Mandated ANWR lease sale challenged by politics
The window for the Trump administration to hold an effective lease sale for the Arctic National Wildlife Refuge coastal plain could be closing, but the potential for an administration change in January alone can’t change the requirement for one.
That’s because executing a coastal plain oil and gas lease sale in strict accordance with the Tax Cut and Jobs Act of 2017 means doing so “in a manner similar” to the way lease sales are handled for the National Petroleum Reserve-Alaska on the western North Slope, as directed by Congress in the law.
NPR-A lease sales held typically in early December are preceded by a call for nominations, in which the Bureau of Land Management attempts to gauge industry’s interest in leasing acreage in the reserve at a given time. The 30-day call often starts in early August so bureau officials have time to review the comments, determine what will be offered and get the administrative wheels turning ahead of the late-fall sale.
Interior officials repeatedly said during the two-year environmental impact statement process that a sale would be held in 2019, but that date has subsequently been pushed back. Interior Secretary David Bernhardt said the first sale would be held by December 2021 when he signed the record of decision for the environmental review of the sale Aug. 17. A second would come by the end of 2024.
However, for the sale to generate legitimate interest companies likely need to have some prospect of political stability given the constant tug-of-war between the parties over what to do with the coastal plain, according to industry analysts and Interior officials involved in the work.
An Interior Department spokeswoman did not respond to questions in time for this story.
Holding a sale without a call for nominations is an option to get it done ahead of the Nov. 3 election, but that could open the department up to additional legal challenges given the directive from Congress for the process to mirror that from the NPR-A.
A sale held shortly after a Nov. 3 win by President Trump would be the best scenario for Republicans and industry advocates, as it would keep them in control of the development process for at least another four years.
And while it’s generally believed that a sale held after a Joe Biden victory — either pre- or post-inauguration — would be of little value given Democrats’ vow to reverse or effectively nullify the tax rider, it would not be the end of the story, either.
Democrats also need to maintain control in the House and as well as take over the Senate to truly overturn the legislation authorizing the coastal plain leasing program, which was inserted in the tax bill so it could be passed with a simple majority vote and avoid the traditional 60-vote threshold in the Senate for non-budget legislation.
Otherwise, if the Biden administration were to attempt to stall the congressionally mandated lease sale program — the tax bill calls for two sales of at least 400,000 acres each by 2027 — with a Republican-controlled Senate, the fight over development of the coastal plain would likely move to confirmation hearings and votes over administration appointments.
Alaska Oil and Gas Association CEO Kara Moriarty said she has absolutely no idea what the industry’s interest will be in the coastal plain if or when a sale is held given all of the political and economic factors at play.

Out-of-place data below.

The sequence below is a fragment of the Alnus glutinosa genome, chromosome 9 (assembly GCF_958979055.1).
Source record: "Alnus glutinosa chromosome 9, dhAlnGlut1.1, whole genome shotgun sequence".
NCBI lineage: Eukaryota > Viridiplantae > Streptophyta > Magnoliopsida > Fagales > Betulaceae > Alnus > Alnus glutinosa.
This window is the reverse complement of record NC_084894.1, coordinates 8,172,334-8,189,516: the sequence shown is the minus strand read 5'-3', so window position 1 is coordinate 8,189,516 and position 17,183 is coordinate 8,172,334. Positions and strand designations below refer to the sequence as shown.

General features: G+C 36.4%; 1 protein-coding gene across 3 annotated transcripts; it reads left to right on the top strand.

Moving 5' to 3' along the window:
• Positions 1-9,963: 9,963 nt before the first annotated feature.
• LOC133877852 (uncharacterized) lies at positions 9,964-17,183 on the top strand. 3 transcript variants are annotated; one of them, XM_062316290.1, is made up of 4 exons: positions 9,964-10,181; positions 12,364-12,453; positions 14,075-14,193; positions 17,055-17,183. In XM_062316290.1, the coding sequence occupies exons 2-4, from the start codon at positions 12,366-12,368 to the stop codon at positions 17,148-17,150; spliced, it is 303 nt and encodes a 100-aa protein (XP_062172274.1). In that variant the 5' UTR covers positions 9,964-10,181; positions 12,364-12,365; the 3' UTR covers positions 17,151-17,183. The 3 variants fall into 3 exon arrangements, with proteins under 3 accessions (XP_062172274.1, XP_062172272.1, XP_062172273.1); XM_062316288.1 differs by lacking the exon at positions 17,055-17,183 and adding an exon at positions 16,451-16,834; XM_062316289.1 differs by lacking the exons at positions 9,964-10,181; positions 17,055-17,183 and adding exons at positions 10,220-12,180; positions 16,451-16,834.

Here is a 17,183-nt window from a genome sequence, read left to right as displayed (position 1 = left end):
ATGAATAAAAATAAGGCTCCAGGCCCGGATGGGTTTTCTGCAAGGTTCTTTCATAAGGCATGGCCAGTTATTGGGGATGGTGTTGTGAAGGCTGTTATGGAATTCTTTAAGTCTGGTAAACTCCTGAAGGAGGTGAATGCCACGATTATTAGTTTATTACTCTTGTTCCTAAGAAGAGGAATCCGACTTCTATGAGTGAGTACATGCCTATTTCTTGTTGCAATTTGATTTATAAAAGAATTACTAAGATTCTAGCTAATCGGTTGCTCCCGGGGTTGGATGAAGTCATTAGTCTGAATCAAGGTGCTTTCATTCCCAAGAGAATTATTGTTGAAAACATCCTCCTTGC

While some companies may be limited by the amount of capital they have to immediately invest in obtaining leases with currently depressed energy markets, companies will not be making the decision of whether or not to bid in an ANWR sale based on current markets, Moriarty emphasized, as oil production from the area is at least a decade away.
She also noted that a lease does not come with a license to drill and additional permitting would be required for any on-the-ground activity.
“There is absolutely no harm in offering a lease sale,” Moriarty said.
Many observers believe that while the fight over exploration in the coastal plain garners the national attention, the nearly-completed overhaul of the land-use plan for the NPR-A — aimed at opening more of the western Slope to development — will attract much more interest from industry given the recent large Nanushuk formation oil discoveries made in the area.
However, all of the political permutations are largely rendered moot if the BLM’s environmental impact statement for the coastal plain leasing program can’t hold up in court, and it’s getting plenty of scrutiny.
The Gwich’in Steering Committee, a group of leaders from Interior Alaska Native villages, and a coalition of conservation groups sued Bernhardt and Interior agencies Aug. 24 in part for failing to consider the cumulative impacts of development in the environmental review of the lease sale.
The Tribal governments of the communities of Arctic Village and Venetie also sued Interior Sept. 9, alleging agency officials ignored the impact that disruption of the Porcupine caribou heard, which calves on portions of the coastal plain, could have on residents of the villages that are outside of the immediate development area.
The attorneys general of 15 states took their shot at Interior as well Sept. 8, filing a joint lawsuit to stop the leasing program. The states — from across the country — contend the Trump administration did not analyze a sufficient range of leasing alternatives in its review and, among other things, did not consider the contribution the oil produced from the coastal plain could have on the climate.
The Justice Department has not yet responded to the complaints.
Elwood Brehmer can be reached at [email protected].